• [0070]
    The detector 101 shown in FIG. 2 is circular, but any configuration having a thickness much less than other dimensions, such as the rectangular “planar” configuration of FIG. 3, may be used. Refer to FIG. 3. Pressure is measured by either a load cell 201 between the top 105 and bottom 106 plates of the center section of a first design of detector 101, or by a strain gauge 301 located on the underside of the top plate 105 of a segmented detector 101 as in FIG. 3C. The support framework 107 acts as a thermal path to match the detector thermal properties with the soil thermal properties and to isolate the plates'deflection-pressure response behavior from each other. The detector 101 in FIGS. 3A and 3B uses strain gauge technology and that in FIGS. 3C and 3D uses load cell methods.
  • [0071]
    Refer to FIG. 4. A second design has a top 105 and bottom 106 plate supported by its edges on a frame 107 with either a load cell 201, such as the TRANSDUCER TECHNIQUES low profile load cell LBC-500, between the plates 105, 106 as shown in FIGS. 4C and 4D, or strain gauges 301, such as the MICROMEASUREMENTS EK-03-250 MQ-10C 1.0 Kohm strain gauge, attached to the bottom of the upper plate 105 located at the center of the detector 101 as shown in FIGS. 4A and 4B. Holister, G. S., Experimental Stress Analysis, Principles and Methods, Cambridge University Press, London, 321p., 1967.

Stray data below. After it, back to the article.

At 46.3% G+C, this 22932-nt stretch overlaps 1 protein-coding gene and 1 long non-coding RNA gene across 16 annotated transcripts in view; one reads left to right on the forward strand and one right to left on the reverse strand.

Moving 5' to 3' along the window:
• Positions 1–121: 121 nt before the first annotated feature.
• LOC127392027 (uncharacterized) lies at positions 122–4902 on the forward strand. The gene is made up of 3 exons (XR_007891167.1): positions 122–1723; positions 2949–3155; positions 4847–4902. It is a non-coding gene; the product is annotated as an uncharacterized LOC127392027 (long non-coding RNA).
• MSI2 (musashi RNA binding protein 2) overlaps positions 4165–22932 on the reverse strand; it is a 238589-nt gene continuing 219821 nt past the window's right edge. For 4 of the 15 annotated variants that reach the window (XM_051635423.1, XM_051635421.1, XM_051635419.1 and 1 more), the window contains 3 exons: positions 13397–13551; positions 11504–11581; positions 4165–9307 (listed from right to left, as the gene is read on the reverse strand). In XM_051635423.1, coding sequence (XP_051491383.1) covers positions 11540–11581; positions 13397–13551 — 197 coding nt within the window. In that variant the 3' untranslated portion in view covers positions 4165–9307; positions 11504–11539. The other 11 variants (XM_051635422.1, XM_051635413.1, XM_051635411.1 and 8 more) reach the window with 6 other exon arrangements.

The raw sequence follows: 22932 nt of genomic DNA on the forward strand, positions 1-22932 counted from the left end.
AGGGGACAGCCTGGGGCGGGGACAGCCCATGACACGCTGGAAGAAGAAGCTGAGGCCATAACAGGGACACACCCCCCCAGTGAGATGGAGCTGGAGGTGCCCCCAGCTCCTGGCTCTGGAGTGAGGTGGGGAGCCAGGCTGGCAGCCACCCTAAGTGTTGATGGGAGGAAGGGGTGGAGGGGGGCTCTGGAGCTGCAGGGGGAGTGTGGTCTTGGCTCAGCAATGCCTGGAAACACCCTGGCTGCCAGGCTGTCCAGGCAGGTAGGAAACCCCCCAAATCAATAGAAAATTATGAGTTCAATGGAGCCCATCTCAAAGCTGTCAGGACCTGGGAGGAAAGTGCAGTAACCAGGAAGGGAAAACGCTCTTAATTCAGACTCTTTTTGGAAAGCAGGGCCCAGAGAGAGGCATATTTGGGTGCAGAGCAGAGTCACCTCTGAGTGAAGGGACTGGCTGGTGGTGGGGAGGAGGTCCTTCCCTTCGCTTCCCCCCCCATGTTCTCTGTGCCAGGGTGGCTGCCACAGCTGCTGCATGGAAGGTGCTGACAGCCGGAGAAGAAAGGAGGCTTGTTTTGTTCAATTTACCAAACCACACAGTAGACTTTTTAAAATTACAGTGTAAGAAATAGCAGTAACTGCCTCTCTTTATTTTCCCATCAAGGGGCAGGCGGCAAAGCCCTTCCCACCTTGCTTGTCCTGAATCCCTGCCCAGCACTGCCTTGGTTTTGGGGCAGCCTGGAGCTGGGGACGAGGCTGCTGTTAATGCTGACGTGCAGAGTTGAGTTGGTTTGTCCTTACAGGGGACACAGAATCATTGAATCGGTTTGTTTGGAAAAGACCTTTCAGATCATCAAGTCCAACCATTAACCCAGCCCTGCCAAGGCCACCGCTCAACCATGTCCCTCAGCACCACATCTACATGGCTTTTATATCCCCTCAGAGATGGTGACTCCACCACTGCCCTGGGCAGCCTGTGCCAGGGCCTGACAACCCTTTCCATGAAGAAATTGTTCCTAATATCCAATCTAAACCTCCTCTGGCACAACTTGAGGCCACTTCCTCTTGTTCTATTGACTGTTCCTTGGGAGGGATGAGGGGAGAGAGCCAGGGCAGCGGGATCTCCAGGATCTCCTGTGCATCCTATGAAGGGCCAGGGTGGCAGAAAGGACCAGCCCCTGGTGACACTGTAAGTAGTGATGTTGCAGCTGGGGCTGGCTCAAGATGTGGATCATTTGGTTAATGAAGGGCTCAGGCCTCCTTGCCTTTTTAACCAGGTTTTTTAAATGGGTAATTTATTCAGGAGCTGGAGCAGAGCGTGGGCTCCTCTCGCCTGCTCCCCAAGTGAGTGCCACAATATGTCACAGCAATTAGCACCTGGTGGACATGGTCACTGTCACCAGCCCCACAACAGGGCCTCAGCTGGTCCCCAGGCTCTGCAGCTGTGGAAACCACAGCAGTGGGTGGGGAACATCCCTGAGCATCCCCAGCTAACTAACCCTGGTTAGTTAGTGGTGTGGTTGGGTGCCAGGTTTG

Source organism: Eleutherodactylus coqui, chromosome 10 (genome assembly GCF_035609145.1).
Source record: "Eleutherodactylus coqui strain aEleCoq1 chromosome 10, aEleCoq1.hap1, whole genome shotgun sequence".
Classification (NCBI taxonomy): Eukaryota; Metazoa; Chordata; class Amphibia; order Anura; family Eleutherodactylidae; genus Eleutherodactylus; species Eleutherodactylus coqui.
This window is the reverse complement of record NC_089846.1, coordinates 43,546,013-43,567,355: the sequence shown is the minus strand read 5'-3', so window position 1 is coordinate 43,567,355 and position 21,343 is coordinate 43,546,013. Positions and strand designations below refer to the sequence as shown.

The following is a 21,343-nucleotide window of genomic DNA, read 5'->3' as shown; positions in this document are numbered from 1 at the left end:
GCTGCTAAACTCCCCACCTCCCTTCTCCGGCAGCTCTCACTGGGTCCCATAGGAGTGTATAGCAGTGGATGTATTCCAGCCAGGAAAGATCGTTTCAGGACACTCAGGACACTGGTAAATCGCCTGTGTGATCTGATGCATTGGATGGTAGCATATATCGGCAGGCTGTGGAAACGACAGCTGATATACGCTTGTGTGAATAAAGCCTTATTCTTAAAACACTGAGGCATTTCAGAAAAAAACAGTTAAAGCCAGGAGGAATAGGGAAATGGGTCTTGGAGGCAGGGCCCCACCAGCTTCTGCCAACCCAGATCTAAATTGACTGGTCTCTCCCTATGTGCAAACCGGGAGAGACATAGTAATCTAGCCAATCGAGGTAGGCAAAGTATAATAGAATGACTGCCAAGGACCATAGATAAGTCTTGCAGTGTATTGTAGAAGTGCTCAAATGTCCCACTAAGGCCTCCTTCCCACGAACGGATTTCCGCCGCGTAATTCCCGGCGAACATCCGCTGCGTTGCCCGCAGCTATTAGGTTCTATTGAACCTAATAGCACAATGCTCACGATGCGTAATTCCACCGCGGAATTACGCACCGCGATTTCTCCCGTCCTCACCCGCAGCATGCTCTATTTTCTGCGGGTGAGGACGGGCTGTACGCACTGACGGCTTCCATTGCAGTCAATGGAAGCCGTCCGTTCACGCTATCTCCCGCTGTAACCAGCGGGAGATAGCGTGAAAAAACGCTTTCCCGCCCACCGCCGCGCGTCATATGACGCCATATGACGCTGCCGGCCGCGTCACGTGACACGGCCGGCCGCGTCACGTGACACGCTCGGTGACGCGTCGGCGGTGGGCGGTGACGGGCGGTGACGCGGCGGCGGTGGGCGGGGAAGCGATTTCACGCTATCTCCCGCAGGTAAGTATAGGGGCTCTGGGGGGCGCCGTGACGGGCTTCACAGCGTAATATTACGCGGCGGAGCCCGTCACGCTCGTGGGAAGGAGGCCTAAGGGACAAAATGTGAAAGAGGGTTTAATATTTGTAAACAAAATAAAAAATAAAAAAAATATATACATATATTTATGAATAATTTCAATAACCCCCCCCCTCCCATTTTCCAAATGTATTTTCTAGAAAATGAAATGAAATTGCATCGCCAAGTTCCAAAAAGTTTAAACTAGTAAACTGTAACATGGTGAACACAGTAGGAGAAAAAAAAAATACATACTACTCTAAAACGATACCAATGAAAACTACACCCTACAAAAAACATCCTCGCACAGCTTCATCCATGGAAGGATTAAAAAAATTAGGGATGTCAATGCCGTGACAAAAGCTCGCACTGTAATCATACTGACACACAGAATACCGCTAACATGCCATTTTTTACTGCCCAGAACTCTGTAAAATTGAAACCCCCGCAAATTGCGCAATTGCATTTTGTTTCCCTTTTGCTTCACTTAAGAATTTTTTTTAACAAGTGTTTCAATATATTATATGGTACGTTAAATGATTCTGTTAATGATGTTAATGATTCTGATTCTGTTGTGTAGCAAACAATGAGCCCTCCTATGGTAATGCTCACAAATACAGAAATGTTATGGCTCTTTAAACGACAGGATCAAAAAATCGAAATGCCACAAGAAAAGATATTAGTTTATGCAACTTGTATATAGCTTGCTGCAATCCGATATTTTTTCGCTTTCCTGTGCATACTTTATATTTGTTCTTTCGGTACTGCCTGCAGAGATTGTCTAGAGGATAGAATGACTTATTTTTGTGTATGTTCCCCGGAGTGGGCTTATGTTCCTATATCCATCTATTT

• [0072]
    Refer to FIGS. 3B, 4B, and 5. A third type of detector 101 consists of a top plate 105 attached to the bottom plate 105 by “springs” (not separately shown) or compressible material 501, such as elastomeric foam or honeycomb, or a combination of springs and compressible material 501, that deflects when snow accumulates on the detector 101. The springs may be load cells 201. The detector 101 may be designed as a segmented detector as in FIGS. 3 and 4 or a full-surface detector 101 with impermeable or permeable top 105 and bottom plates 105 as in FIGS. 1C and 1D. The primary difference between the detector 101 of FIG. 1 and those in FIGS. 3 and 4 is that pressure measured with the detector 101 of FIG. 1 is determined by measuring the change in length between the upper 105 and lower 106 plates.